From Syntax to Subtlety: Exploring Factors that Make or Break a Translation

Christian I. | 

May 10, 2024

“Accurate translations are not the end-all be-all of good translations.”

Having worked on hundreds of file translations over the last couple of years, I’ve always thought that native speakers will always best know the intended meaning of other people during translation. Many a time, I’d find myself thinking, “Oh, this looks right,” only to find later that not only was I off, but the translation could also be significantly improved.

I don’t really think there’s always such a thing as a perfect translation where you get a 1:1 translation that doesn’t come across as awkward or incorrect. Given the intricacies and nuances of each language, ensuring a “perfect recreation” from one language to another just isn’t feasible. So, we can only really settle for the next best thing: a good translation.

For me, a good translation has the three A’s:

Accuracy – captures its sources’ objective data and meaning),

Aptness – reads naturally in its target language and demographic), and

Articulation – contains minimal to no mechanical errors).

People may argue that one is more important than the other, but I’d say all three are equally important.

Laptop and hands

Accurate translations ensure the final output captures every single part correctly, doubly so for parts that are easy to confirm. For instance, if we are talking about conversation files, accurate translations will have all speech bubbles in their proper placements from source to target; it will also nail down elements like timestamps. On the other hand, files that use different calendar systems (e.g., the Japanese era calendar, the Chinese Minguo calendar, the Middle East’s Hijri calendar, or the Thai solar calendar), accurate translations will ensure that it matches its Gregorian counterpart. I suppose people will think being born in the city of “Mania” may be cool, or past dates are irrelevant because “what’s past is past.” But, in sensitive files, such mistakes can prove rather grave and set people back terribly.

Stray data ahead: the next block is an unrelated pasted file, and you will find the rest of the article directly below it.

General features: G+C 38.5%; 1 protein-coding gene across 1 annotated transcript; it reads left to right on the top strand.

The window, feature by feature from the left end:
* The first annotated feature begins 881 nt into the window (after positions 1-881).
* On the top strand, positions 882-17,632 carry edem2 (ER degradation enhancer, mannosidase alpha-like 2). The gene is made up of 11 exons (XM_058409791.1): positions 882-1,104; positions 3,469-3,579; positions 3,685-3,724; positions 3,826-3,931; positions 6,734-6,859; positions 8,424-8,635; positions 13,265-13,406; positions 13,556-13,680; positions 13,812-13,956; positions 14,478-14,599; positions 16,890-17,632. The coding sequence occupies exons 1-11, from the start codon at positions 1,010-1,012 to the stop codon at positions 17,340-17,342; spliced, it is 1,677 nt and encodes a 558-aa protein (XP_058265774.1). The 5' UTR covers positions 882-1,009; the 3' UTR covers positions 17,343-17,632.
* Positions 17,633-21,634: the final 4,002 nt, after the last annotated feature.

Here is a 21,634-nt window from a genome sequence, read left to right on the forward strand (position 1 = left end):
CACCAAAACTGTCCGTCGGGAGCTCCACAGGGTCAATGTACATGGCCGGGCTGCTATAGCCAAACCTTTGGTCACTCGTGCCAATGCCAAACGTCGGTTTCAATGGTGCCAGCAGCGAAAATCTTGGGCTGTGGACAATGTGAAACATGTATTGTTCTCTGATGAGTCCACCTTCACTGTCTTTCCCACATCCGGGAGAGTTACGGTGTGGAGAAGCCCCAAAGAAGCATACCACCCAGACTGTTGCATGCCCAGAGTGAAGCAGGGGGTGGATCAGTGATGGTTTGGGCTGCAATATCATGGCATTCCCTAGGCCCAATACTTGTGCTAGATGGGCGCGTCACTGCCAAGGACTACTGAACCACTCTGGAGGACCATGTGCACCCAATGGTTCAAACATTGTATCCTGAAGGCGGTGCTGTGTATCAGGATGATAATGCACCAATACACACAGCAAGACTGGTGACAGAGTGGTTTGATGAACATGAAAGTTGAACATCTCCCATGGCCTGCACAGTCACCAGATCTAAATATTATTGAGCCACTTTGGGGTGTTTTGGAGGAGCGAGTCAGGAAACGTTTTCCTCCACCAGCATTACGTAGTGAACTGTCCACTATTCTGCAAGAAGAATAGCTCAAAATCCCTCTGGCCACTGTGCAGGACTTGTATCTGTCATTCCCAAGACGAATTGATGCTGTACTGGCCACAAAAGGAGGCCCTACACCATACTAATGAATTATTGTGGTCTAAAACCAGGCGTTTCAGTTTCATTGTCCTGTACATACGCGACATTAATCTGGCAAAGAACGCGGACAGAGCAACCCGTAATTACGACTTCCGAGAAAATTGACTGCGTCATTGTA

Of course, accurate translations are not the end-all be-all of good translations. It doesn’t do anyone much good if you translate an expression accurately only to come up with an output that sounds unnatural and awkward.

Once, I remember encountering a direct translation of “killing time” in Filipino, easily one of the weirdest turns of phrase I’ve had the pleasure of reading at the time. In another instance, I also encountered a translation that went, “You know so much!” in a conversation file. While it was a perfectly accurate translation, it wasn’t exactly what the speaker was going for. Based on the conversation flow, they were angry, and I don’t know about you, but I’d give props to anyone who thinks of that situation as the perfect opportunity to compliment someone. That said, I tweaked the translation to capture their angry tone (I came up with “You’re full of it!”).

“Good translations are almost spotless in grammar, punctuation, and spelling.”

Finally, good translations are almost spotless in grammar, punctuation, and spelling. As they say, the devil is in the details. For instance, when talking about European and American pay slips, the functions of their commas and periods differ from each other: one uses commas as their thousands separators and periods as their decimal separators, while the reverse is true for the other. Though not necessarily true, people tend to associate files with good mechanics with credibility. Nonetheless, I’m sure a pair of Nuke shoes are as good as their Nike counterparts, but better safe than sorry, right?

And those are what I believe to be the three main components of a good translation. There may be other elements to observe, but I believe these three are the basics to watch out for. Now, if you’ll excuse me, I’m off to buy some Skeechers as I’m about to meet and conversate with friends.

From Syntax to Subtlety: Exploring factors that that make or break a translation

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